John Wayne Birthplace and Museum
Born Marion Morrison in Winterset, the Iowa native became John Wayne and starred in movies such as “True Grit,” “The Green Berets” and “Rio Lobo.” He won an Academy Award for his role in “True Grit.”
A visit to the John Wayne Birthplace and Museum in Downtown Winterset will take you through a tour of his life in Hollywood, with costumes and props from movies, as well as the custom-made station wagon he and his family drove on vacations. A guided tour of his childhood home showcases the small house.
While in Winterset, explore the world-famous Bridges of Madison County. With six covered bridges available for viewing, you can walk across most of them as you enjoy the beautiful scenery of rural Iowa.
Donna Reed Center and Museum
Donna Reed grew up as Donna Belle Mullenger on a farm near Denison. Adopting a stage name, Reed appeared in 54 movies and television series. Among her best performances were 1945’s “The Picture of Dorian Gray” and “It’s a Wonderful Life” with Jimmy Stewart a year later. She went on to star in her television series – “The Donna Reed Show” – and later as Miss Ellie on “Dallas.” She passed away at the age of 64.
Today, her memory is celebrated at the Donna Reed Center and Museum, with the center hosting live stage performances. The city, situated along US Highway 30, used to host the Donna Reed Festival and you’ll find handprints of entertainment industry notables in concrete along the main street.
Andy Williams Birthplace
About 30 minutes northeast of Dennison, Wall Lake is the birthplace of singer Andy Williams. The Williams family moved to Des Moines when he was six. As the youngest of the four-member Williams Brothers act, he would go on to a solo music career.
Best-known for “Moon River,” Williams recorded 43 albums with 15 certified gold and three became platinum-selling discs. He hosted his own variety show from 1962-71, as well as several TV specials. His specials were holiday traditions.
Dear Abby and Ann Landers
Esther and Pauline “Eppie” Friedman were twins, born minutes apart in Sioux City. The sisters attended Morningside College together and even left school days before graduation to each get married. They would stay simpatico as advice columnists – Esther as Dear Abby and Eppie as Ann Landers.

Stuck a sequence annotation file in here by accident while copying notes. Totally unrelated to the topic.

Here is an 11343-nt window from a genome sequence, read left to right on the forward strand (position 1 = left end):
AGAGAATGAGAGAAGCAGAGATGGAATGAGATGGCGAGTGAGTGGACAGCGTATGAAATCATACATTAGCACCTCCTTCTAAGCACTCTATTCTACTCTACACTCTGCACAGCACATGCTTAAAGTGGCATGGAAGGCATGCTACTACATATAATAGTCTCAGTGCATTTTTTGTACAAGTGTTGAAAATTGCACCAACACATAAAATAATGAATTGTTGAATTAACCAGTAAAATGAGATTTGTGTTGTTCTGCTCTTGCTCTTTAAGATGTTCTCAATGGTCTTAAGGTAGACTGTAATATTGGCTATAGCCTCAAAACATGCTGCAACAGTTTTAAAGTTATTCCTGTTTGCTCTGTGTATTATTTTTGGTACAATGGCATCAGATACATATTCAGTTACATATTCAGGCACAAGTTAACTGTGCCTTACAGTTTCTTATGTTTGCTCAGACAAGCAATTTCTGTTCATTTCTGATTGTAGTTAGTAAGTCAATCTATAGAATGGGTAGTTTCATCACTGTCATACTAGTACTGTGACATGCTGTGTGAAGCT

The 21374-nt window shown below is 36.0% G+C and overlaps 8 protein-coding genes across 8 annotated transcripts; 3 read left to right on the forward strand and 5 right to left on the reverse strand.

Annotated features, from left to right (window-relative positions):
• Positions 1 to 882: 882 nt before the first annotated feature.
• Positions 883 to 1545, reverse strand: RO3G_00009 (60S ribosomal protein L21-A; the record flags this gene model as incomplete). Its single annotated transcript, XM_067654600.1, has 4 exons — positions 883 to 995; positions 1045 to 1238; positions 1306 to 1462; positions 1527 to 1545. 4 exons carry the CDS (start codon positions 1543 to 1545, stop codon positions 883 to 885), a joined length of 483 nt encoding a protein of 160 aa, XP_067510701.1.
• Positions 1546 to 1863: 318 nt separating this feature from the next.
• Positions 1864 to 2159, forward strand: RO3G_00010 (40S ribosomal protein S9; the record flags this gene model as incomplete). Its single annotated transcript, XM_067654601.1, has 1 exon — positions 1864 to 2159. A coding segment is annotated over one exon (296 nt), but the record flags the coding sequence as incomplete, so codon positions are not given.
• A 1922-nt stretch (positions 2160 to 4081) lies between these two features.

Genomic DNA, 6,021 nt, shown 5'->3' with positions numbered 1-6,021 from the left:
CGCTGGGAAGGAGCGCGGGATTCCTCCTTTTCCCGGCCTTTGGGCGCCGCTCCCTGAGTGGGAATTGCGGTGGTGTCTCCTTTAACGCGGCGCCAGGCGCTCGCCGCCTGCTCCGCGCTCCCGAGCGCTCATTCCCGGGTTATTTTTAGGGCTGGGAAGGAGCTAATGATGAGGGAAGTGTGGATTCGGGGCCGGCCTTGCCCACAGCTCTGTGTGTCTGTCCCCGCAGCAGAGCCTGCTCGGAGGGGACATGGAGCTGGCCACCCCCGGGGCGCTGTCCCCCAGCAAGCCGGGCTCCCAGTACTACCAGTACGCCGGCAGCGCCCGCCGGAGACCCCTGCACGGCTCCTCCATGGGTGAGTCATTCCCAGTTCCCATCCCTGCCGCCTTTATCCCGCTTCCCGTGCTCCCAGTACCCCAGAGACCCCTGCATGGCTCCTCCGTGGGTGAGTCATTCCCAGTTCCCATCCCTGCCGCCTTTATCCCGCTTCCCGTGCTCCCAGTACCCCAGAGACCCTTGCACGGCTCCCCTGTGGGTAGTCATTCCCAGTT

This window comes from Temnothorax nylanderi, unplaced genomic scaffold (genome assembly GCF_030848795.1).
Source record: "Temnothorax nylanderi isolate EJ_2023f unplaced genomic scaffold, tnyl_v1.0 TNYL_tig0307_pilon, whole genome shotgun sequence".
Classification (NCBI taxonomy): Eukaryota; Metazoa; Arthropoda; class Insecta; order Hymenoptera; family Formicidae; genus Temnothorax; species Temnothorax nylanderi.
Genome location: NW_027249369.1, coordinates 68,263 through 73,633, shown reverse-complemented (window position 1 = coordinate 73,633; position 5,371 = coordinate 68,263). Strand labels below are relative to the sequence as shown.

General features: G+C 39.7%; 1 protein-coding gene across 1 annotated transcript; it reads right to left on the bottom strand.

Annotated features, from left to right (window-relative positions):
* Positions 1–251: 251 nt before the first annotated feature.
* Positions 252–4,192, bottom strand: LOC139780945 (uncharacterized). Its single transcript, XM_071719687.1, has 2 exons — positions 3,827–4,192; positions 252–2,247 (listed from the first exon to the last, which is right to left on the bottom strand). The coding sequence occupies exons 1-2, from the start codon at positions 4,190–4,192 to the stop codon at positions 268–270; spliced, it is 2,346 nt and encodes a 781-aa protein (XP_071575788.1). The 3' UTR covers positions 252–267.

“Dear Abby” columns were read by more than 100 million people, “Ann Landers” reached about 90 million readers. The sisters’ advice writing created issues between them, but they apparently resolved them during the mid-1960s. Esther wrote “Dear Abby” from 1956 until 1987, when her daughter took over. Eppie handled “Ann Landers” columns for 47 years, until cancer drove her away from the keyboard in 2002. She died in June 2002. Esther passed away in 2013.
While you can’t visit their childhood home from 1918, you can follow their footsteps around Morningside University. You may find yourself standing in similar spots as the sisters when the school was Morningside College.
While in Sioux City, learn about the city’s industrial history, including the stockyards and local businesses, at the Public Museum. You can also learn about the area’s Native American history. The Sioux City Art Center is a great spot to view contemporary art, as well as special exhibits. Of course, the Lewis and Clark Interpretive Center and Sgt. Floyd Monument are must-see attractions.
Tommy Bolin seemed destined to be a rock star. The Sioux City native played with the James Gang for two years in the mid-1970s before becoming the lead guitarist for Deep Purple 1975-76.
Deep Purple may best be known for the 1973 hit “Smoke on the Water.” Following his leaving the James Gang, Bolin recorded a solo album. He then helped Deep Purple on four songs after their lead guitarist left the band. He was persuaded to join Deep Purple full-time.
After the group disbanded in 1976, Bolin recorded his second solo album. Before becoming nationally known, Bolin played with Iowa bands starting at the age of 13. His band – A Patch of Blue – was inducted into the Iowa Music Hall of Fame in 1969. Bolin died from a drug overdose in late 1976 at the age of 25. You can find his music memorabilia on display at the Sioux City Hard Rock Hotel and Casino.
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For more information about Tim and Lisa Trudell, visit The Walking Tourists.